Even though Charpentier’s Roman apprenticeship did not provide him with any admission to France’s highest musical echelons, his closeness to the Jesuits that had begun in Rome did have positive effects on his career: back in Paris, he immediately entered the service of Mademoiselle de Guise, an aristocrat who maintained lively contact with the Jesuits and a small but choice private chapel. It was here that Charpentier was active as both singer and composer. He was also given the use of an appartment in his benefactress’ hôtel. In 1687 he was promoted to the position of maître de musique at the Jesuit Collège Louis-le-Grand and in 1698 he became maître de musique at the Sainte-Chapelle.

Marc-Antoine Charpentier
In circumcisione Domini

One of the specific Italian characteristics that Charpentier adopted in Rome and subsequently made stylistically his own was the oratorio, a musical form that until then was almost unknown in France, but whose leading practitioner at the time was most certainly maestro Carissimi. In the oratorio biblical themes were set into dialogue, i. e., were presented by performers singing different roles. A biblical text served as the basis, but this was often slightly changed and supplemented with religious poetry. Recitatives and arias alternated with one another, an historicus, whose part could also be sung by several voices, acted as narrator. Furthermore, the roles of the persons encountered in the story could be sung either by the soloists or by the choir and the style of composition was concerted (i. e., not staged). Thirty-five such compositions by Charpentier, which are also known as histoires sacrées, have survived. Indeed, he was the only composer in 17th century France to make use of this form and he also had no immediate successor.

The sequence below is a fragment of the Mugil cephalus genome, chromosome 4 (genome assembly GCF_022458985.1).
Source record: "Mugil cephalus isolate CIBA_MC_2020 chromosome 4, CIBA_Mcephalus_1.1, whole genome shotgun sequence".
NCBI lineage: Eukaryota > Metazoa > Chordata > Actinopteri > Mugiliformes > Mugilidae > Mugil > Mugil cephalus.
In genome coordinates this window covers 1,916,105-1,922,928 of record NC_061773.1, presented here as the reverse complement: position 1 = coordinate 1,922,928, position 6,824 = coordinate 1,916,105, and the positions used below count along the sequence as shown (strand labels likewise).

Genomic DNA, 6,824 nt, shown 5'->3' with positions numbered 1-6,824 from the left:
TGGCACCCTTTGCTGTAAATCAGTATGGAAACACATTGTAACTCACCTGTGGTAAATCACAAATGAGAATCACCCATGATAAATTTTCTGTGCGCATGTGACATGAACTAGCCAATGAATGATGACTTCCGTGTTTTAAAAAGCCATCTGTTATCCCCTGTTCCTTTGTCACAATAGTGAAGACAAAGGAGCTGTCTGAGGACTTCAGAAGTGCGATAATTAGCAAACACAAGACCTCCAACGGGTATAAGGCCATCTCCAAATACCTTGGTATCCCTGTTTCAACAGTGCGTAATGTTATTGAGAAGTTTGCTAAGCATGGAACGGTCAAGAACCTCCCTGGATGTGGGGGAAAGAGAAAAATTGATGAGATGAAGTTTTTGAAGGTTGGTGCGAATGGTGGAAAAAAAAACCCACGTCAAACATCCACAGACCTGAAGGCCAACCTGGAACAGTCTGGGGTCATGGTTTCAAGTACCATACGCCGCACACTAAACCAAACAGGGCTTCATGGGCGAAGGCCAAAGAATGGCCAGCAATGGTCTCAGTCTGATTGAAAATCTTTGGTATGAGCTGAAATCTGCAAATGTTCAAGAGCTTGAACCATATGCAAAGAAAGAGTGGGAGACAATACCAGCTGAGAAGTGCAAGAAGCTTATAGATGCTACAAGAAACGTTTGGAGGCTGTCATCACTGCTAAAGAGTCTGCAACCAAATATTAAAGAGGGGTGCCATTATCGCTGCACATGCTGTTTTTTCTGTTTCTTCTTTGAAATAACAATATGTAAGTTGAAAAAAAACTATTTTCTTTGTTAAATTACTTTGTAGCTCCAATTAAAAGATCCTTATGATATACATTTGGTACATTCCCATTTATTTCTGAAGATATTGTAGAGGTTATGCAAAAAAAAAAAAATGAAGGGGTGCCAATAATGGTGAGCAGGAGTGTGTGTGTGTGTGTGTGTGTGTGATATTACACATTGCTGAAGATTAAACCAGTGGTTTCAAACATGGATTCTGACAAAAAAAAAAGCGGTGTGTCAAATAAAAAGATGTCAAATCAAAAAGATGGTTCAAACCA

Four compositions for the Christmas cycle are amongst the earliest  histoires sacrées that Charpentier apparently composed for a joint occassion in 1676/77. H 393 Canticum in nativitatem Domini was composed for Christmas Eve H 316 In circumcisione Domini for New Year’s Day, H 395 Pour la fête de l’Epiphanie and H 318 In festo purificationis for Candlemas. Although outwardly all four histoires are based on the same framework – they are all composed for three solo voices (two sopranos and a bass), two obligato instrumental voices and basso continuo – they demonstrate great variety in their individual construction. What they all have in common is a close relationship between the musical form and the details of the text.

Charpentier used the text of the first of these four works, albeit in slightly modified form, for another Christmas concerto (H 421) that he composed either in 1698 or 1699. The musical elements of this piece, in particular the conspicuously high tessitura of the three treble voices, suggest its purpose – it was apparently composed for the choir boys of Sainte-Chapelle.